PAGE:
Recently a couple of interesting stories have illustrated the major changes that student mobile phone use has brought to school campuses across the country:
- In Chelmsford, Massachusetts, parents jammed phone lines at the local high school moments after a security lockdown began. Security personnel were looking for a suspicious man in the building. Parents were tipped off to the situation by surreptitious calls and text messages from their mobile phone-wielding children. [ via Boston.com ]
- At American University, campus telecommunications is de-installing PBX phones in many dormitory rooms due to the growth of mobile use on campus. In five years, student mobile phone use on U.S. college campuses went from 33 to 90 percent, according to a market research firm. [ via WashingtonPost.com ]
In my opinion, neither of these articles carry through to two obvious conclusions:
- educational institutions represent the leading edge of mobile technology adoption,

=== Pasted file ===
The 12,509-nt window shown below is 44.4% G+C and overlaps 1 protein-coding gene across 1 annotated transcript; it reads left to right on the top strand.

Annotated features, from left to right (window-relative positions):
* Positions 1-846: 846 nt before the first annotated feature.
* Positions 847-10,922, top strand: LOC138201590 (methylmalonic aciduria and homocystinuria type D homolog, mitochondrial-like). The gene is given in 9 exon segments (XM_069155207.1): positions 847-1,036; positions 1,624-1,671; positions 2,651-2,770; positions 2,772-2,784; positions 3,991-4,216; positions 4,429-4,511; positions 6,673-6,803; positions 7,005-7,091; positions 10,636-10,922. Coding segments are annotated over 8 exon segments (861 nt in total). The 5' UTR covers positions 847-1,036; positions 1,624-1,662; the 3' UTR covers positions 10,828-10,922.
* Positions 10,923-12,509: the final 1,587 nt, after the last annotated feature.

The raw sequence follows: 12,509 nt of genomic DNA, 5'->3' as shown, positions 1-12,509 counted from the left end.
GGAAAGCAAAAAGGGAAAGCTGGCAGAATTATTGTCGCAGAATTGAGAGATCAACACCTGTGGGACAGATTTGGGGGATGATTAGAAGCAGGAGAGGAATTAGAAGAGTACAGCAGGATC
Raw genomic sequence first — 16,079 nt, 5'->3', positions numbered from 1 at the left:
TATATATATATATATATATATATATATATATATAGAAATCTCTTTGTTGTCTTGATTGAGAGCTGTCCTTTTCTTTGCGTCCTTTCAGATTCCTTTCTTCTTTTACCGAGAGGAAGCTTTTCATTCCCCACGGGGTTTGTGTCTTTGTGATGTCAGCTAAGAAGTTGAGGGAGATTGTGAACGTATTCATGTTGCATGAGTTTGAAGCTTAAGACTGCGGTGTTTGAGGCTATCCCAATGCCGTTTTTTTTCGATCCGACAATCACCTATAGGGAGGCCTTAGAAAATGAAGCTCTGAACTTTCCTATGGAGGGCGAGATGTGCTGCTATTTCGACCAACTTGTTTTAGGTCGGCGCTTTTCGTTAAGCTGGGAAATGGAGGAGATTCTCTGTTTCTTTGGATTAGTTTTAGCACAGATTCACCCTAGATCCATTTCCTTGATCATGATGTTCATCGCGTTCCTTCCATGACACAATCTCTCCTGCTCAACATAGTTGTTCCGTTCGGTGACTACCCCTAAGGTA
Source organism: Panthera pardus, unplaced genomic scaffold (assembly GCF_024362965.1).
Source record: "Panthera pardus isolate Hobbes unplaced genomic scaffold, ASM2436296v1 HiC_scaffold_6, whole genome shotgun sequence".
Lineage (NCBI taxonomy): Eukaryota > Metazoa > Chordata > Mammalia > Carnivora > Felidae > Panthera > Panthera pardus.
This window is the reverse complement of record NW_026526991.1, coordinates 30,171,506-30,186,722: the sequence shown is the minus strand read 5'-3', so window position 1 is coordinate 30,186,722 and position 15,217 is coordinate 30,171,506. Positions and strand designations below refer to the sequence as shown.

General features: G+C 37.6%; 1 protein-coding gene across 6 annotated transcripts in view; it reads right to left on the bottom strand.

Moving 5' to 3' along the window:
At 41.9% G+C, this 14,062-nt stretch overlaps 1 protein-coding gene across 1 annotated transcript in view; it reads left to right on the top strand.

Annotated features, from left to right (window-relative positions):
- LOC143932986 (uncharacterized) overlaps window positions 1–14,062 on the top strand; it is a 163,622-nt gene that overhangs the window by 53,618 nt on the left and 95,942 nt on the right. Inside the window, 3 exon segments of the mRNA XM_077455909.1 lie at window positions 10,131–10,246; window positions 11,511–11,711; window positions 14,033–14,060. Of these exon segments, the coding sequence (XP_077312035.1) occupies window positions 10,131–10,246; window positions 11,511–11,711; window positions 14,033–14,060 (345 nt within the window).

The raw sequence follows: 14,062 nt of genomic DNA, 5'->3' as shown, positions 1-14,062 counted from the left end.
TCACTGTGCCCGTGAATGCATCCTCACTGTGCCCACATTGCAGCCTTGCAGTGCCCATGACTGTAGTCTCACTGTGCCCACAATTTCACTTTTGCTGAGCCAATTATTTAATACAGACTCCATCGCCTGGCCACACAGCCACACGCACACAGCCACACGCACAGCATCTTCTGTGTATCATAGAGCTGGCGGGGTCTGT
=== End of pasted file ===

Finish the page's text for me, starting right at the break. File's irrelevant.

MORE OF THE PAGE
- Regional Bell Operating Companies are likely to be dealing with problems in suburbia soon unless they deliver the fastest, most cost effective broadband service available to the home and get their existing customers to adopt it before they decide to go with the cable company or electric utility instead.
I think people will scrutinize the need for a "home phone" whenever they move. Whether they switch to VOIP or just designate a cell phone as the de facto home phone, it's still a loss for the RBOCs in many respects unless they get the broadband business. Watch out if 3G and Bluetooth become widely available.